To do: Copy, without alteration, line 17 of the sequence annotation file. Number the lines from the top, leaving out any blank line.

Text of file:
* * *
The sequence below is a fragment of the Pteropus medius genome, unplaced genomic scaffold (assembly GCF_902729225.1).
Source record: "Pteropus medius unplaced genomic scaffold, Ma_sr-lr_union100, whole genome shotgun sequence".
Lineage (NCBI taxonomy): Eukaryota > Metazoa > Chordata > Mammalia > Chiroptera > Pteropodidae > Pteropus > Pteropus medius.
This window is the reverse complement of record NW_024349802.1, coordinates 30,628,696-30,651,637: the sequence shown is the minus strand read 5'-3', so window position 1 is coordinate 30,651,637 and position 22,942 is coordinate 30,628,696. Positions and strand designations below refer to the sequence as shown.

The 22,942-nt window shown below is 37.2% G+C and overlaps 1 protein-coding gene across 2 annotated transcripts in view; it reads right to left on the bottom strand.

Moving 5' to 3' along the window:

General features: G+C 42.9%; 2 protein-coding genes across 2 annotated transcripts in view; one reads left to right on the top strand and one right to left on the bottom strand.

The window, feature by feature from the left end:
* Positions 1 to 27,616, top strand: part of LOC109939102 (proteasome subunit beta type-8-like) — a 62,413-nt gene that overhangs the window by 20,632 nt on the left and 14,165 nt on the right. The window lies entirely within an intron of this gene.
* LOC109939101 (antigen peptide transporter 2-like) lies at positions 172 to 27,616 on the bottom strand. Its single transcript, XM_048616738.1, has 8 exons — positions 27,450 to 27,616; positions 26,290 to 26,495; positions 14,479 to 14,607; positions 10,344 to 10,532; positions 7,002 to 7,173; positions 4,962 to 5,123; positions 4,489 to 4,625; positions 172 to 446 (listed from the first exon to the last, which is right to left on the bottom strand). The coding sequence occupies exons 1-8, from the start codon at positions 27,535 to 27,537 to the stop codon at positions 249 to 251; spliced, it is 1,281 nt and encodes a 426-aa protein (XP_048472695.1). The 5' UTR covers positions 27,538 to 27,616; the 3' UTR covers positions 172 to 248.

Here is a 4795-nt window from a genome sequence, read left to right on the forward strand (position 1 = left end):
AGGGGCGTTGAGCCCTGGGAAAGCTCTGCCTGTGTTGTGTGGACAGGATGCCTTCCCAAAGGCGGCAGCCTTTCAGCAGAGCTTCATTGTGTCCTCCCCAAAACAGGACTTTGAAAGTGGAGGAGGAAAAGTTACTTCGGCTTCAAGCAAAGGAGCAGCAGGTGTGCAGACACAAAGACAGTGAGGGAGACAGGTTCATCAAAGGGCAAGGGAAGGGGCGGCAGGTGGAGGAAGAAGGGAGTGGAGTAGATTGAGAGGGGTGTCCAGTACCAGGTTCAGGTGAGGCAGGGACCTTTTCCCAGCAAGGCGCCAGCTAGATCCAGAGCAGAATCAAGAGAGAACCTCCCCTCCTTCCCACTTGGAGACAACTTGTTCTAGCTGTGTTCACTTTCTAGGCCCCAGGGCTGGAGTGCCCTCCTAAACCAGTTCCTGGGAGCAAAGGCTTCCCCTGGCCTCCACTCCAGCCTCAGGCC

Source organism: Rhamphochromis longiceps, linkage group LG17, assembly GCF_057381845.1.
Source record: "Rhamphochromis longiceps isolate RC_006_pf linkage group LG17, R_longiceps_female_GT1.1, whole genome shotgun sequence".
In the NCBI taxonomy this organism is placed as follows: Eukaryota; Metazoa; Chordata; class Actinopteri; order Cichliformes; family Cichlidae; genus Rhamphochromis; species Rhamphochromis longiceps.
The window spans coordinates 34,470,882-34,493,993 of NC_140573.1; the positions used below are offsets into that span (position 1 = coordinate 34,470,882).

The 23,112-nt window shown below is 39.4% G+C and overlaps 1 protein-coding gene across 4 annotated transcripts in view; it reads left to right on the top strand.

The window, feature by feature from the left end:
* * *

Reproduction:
The 23,112-nt window shown below is 39.4% G+C and overlaps 1 protein-coding gene across 4 annotated transcripts in view; it reads left to right on the top strand.